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Michigan voters will decide how district lines are drawn

michigan hall of justice building
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The Michigan Supreme Court ruled 4-3 that voters can decide how district lines are drawn.

An initiative to change how Michigan draws its political boundaries is headed for the November ballot.

In a 4-3 ruling late Tuesday night, the Michigan Supreme Court rejected a lawsuit challenging a redistricting ballot proposal.

Currently Michigan’s political district lines are drawn by the state Legislature every 10 years. This proposal would create a commission made up of Independents, Republicans and Democrats to decide the political lines.

Read more: 5 things to know about the ballot proposal to end gerrymandering in Michigan

Katie Fahey is with the group Voters Not Politicians. It’s been working for more than a year to get the measure on the ballot. She says she’s happy that the group can now focus on a single task – getting people to vote.

“We are planning to move full steam ahead on getting Michiganders to understand what an Independent Citizens Redistricting Commission means for Michigan and voting yes on Proposal 2," she said.

The opposition to the measure said it would essentially change the powers of the state government and was too extensive an overhaul for a ballot proposal.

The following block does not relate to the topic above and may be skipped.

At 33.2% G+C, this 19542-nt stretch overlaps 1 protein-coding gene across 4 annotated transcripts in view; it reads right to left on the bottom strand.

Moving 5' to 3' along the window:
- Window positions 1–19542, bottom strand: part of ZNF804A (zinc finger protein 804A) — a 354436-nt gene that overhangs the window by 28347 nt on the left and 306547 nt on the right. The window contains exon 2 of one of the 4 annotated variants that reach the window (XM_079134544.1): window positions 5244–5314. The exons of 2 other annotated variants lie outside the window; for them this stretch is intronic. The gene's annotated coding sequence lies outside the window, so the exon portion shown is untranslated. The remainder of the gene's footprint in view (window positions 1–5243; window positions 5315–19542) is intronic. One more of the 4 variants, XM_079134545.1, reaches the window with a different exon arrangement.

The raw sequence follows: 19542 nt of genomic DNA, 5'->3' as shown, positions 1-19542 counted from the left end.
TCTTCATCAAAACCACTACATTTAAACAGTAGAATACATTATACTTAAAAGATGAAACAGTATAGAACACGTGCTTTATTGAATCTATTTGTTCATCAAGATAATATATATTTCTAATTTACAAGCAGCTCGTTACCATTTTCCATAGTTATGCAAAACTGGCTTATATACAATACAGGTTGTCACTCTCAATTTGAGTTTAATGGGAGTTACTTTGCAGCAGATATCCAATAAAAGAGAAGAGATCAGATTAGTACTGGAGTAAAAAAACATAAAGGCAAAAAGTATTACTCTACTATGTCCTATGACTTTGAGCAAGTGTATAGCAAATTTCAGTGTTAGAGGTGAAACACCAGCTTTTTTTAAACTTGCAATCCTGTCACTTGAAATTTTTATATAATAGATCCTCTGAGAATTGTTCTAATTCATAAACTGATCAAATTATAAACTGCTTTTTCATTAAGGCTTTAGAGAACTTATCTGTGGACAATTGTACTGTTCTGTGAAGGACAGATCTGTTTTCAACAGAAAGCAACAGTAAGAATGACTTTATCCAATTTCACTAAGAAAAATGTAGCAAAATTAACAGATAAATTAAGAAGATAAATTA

The Michigan Court of Appeals rejected that argument – and so did the highest court in the state.

The court said the proposal does not significantly alter the structure of Michigan’s government.

Now voters will get to decide in November.

The Associated Press is an independent global news organization dedicated to factual reporting.
Before becoming the newest Capitol reporter for the Michigan Public Radio Network, Cheyna Roth was an attorney. She spent her days fighting it out in court as an assistant prosecuting attorney for Ionia County. Eventually, Cheyna took her investigative and interview skills and moved on to journalism. She got her masters at Michigan State University and was a documentary filmmaker, podcaster, and freelance writer before finding her home with NPR. Very soon after joining MPRN, Cheyna started covering the 2016 presidential election, chasing after Donald Trump, Hillary Clinton, and all their surrogates as they duked it out for Michigan. Cheyna also focuses on the Legislature and criminal justice issues for MPRN. Cheyna is obsessively curious, a passionate storyteller, and an occasional backpacker. Follow her on Twitter at @Cheyna_R
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